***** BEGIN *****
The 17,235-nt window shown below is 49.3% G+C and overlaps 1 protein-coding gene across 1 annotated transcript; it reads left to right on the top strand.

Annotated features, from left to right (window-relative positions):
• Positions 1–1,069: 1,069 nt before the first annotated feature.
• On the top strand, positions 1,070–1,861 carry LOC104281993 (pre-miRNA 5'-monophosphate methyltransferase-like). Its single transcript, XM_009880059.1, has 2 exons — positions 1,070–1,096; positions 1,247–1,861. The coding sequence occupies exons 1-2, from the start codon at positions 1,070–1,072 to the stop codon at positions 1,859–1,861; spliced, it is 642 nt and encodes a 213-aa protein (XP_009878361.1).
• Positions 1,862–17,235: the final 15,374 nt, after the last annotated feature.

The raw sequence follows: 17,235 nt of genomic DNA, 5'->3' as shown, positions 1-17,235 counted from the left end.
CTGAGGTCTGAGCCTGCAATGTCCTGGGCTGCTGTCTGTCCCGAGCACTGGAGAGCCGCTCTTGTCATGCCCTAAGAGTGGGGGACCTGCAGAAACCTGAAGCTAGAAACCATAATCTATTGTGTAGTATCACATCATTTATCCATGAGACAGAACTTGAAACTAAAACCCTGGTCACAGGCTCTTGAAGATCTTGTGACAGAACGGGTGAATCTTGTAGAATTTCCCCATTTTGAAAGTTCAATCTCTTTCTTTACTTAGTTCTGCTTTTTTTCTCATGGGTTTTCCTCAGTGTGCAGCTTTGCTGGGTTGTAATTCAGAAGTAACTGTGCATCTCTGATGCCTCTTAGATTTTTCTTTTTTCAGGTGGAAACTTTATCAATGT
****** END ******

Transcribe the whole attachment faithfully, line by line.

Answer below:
The 17,235-nt window shown below is 49.3% G+C and overlaps 1 protein-coding gene across 1 annotated transcript; it reads left to right on the top strand.

Annotated features, from left to right (window-relative positions):
• Positions 1–1,069: 1,069 nt before the first annotated feature.
• On the top strand, positions 1,070–1,861 carry LOC104281993 (pre-miRNA 5'-monophosphate methyltransferase-like). Its single transcript, XM_009880059.1, has 2 exons — positions 1,070–1,096; positions 1,247–1,861. The coding sequence occupies exons 1-2, from the start codon at positions 1,070–1,072 to the stop codon at positions 1,859–1,861; spliced, it is 642 nt and encodes a 213-aa protein (XP_009878361.1).
• Positions 1,862–17,235: the final 15,374 nt, after the last annotated feature.

The raw sequence follows: 17,235 nt of genomic DNA, 5'->3' as shown, positions 1-17,235 counted from the left end.
CTGAGGTCTGAGCCTGCAATGTCCTGGGCTGCTGTCTGTCCCGAGCACTGGAGAGCCGCTCTTGTCATGCCCTAAGAGTGGGGGACCTGCAGAAACCTGAAGCTAGAAACCATAATCTATTGTGTAGTATCACATCATTTATCCATGAGACAGAACTTGAAACTAAAACCCTGGTCACAGGCTCTTGAAGATCTTGTGACAGAACGGGTGAATCTTGTAGAATTTCCCCATTTTGAAAGTTCAATCTCTTTCTTTACTTAGTTCTGCTTTTTTTCTCATGGGTTTTCCTCAGTGTGCAGCTTTGCTGGGTTGTAATTCAGAAGTAACTGTGCATCTCTGATGCCTCTTAGATTTTTCTTTTTTCAGGTGGAAACTTTATCAATGT